About La revista de Taos and the Taos Valley news. (Taos, Nuevo México) 190?-1905
Taos, Nuevo México (190?-1905)
- La revista de Taos and the Taos Valley news. : (Taos, Nuevo México) 190?-1905
- Place of publication:
- Taos, Nuevo México
- Geographic coverage:
- José Montaner
- Dates of publication:
- -año 4, no. 2 (14 de enero de 1905).
- Hispanic Americans--New Mexico--Newspapers.
- Hispanic Americans.--fast--(OCoLC)fst00957523
- New Mexico--Taos County.--fast--(OCoLC)fst01221052
- New Mexico--Taos.--fast--(OCoLC)fst01208684
- New Mexico.--fast--(OCoLC)fst01204269
- Taos (N.M.)--Newspapers.
- Taos County (N.M.)--Newspapers.
- Archived issues are available in digital format from the Library of Congress Chronicling America online collection.
- Description based on: Año 4, no. 1 (7 de enero de 1905).
- In Spanish.
- sn 94056834
- Succeeding Titles:
- Related Links:
- View complete holdings information
- First Issue Last Issue
La revista de Taos and the Taos Valley News, La Revista de Taos and the Taos Cresset and La revista de Taos
La Revista de Taos ("The Taos Review") of New Mexico was published under three different names in the year 1905. Early in January, it was issued under the title,La Revista de Taos and the Taos Valley News. During the period January 21-November 4, the title became La Revista de Taos and the Taos Cresset. Beginning November 11, 1905, it was simply called La Revista de Taos. The paper continued publishing under that name until 1922.
José Montaner, who had edited an earlier version of the newspaper, also known as La Revista de Taos, managed all three titles. Born in Spain, Montaner had immigrated to the United States in 1898 and settled in Taos in 1901, where he became active in Republican Party politics. While editor of La Revista, Montaner also served as deputy county clerk and later as county school superintendent. Despite its front-page declaration, "Periodico Liberal e Independiente Dedicado a los Intereses de Norte de Nuevo Mexico" (Liberal and independent newspaper dedicated to the interests of northern New Mexico), La Revista favored the Republican Party. Montaner's editorship lasted 13 years. In 1918, he left the newspaper to start a Spanish language literary arts magazine, La Revista de Taos Illustrada.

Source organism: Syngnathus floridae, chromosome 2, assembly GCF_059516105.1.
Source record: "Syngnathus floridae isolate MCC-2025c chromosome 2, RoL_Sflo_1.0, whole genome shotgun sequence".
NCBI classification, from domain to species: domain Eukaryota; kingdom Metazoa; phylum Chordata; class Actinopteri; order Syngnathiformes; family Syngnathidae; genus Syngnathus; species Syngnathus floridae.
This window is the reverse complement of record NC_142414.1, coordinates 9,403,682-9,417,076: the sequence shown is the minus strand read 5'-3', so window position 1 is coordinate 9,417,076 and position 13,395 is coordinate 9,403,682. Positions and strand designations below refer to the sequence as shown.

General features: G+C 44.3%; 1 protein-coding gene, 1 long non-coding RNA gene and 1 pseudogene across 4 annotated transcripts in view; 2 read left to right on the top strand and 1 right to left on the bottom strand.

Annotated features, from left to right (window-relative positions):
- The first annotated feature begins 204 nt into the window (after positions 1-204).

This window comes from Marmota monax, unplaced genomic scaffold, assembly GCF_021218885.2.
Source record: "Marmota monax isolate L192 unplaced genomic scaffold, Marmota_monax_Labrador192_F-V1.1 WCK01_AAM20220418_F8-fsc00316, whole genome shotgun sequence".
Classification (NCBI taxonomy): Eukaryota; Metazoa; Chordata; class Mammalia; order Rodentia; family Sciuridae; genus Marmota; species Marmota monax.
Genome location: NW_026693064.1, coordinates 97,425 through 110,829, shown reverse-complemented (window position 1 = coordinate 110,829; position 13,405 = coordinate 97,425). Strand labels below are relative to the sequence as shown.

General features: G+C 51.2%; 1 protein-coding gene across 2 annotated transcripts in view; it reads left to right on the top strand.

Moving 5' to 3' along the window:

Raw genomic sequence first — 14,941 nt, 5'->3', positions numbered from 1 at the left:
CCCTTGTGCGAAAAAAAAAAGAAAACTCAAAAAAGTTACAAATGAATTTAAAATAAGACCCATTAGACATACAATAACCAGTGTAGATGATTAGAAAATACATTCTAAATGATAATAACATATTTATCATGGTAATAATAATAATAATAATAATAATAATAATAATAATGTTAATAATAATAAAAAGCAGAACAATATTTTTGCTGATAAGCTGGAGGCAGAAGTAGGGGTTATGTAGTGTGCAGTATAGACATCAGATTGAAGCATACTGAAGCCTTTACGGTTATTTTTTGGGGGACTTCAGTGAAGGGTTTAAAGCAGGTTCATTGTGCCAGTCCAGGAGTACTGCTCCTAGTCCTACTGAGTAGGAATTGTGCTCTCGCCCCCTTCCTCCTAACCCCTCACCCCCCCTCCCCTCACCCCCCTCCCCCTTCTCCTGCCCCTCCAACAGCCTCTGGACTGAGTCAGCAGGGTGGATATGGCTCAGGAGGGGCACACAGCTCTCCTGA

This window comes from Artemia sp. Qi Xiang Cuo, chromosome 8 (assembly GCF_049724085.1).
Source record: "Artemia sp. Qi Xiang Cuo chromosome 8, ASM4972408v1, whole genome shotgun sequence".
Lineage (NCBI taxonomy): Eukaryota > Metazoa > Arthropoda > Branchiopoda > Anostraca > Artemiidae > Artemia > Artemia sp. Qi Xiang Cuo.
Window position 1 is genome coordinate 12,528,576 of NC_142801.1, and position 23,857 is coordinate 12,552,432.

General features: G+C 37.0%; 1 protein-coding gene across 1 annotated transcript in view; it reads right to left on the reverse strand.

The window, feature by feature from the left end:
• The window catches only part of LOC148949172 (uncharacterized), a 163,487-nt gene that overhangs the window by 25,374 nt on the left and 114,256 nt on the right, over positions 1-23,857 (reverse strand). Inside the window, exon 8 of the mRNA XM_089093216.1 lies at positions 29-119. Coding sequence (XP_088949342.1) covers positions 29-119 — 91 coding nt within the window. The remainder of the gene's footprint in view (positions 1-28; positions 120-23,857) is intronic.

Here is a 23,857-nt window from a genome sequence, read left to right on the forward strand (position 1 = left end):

No editor is named in the pages of La Revista between 1918 and 1920. Isidoro Armijo was editor from 1920 to 1921; he later established the Armijo Bureau, a news service for Spanish language newspapers in New Mexico. Armijo was followed by Francisco L. Lopez, who took over as editor in 1922.
La Revista de Taos was primarily intended for New Mexicans of Spanish/Mexican descent whose families had lived in the area before it became part of the United States. Their descendants formed a large audience for Spanish language newspapers. In 1906, Ayer's American Newspaper Annual and Directory listed 21 such papers throughout the territory. Catering to native Spanish speakers, La Revista and similar papers helped perpetuate a sense of Spanish culture in New Mexico, as more and more English speakers arrived from the East. In a nod to the latter, however, La Revista did include articles and sometimes whole sections in English.
A subscription to La Revista de Taos and Taos Cresset cost $2 per year; it was published on Saturdays. In 1906, La Revista de Taos switched publication to Fridays; annual subscriptions remained $2. Circulation increased from 1,100 in 1906 to 3,745 in 1920. Once produced in four pages, by 1912 La Revista had expanded to six pages and included sections dedicated to local news, news from the capital, agriculture, women, editorials, and correspondence. By 1918, La Revista de Taos varied between eight and ten pages, and covered New Mexico, national, and international news. La Revista Popular de Nuevo México succeeded La Revista in 1922.
Provided by: University of New Mexico